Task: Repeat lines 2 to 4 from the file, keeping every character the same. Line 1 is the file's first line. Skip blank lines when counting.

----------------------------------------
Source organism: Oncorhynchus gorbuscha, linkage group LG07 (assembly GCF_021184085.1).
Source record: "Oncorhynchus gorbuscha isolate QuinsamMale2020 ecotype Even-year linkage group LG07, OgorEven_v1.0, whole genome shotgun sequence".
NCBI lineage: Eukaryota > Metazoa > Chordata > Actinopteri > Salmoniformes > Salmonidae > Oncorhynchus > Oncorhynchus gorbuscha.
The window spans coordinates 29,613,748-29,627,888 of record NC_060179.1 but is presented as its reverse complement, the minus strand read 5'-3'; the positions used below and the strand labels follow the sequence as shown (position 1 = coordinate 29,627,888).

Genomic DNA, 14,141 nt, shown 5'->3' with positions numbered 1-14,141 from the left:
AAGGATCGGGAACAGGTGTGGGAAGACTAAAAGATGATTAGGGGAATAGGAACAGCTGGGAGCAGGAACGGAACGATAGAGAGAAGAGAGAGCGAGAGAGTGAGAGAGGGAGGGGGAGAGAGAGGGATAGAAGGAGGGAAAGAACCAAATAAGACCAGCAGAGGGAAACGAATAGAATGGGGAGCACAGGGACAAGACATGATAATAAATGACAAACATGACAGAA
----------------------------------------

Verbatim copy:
Source record: "Oncorhynchus gorbuscha isolate QuinsamMale2020 ecotype Even-year linkage group LG07, OgorEven_v1.0, whole genome shotgun sequence".
NCBI lineage: Eukaryota > Metazoa > Chordata > Actinopteri > Salmoniformes > Salmonidae > Oncorhynchus > Oncorhynchus gorbuscha.
The window spans coordinates 29,613,748-29,627,888 of record NC_060179.1 but is presented as its reverse complement, the minus strand read 5'-3'; the positions used below and the strand labels follow the sequence as shown (position 1 = coordinate 29,627,888).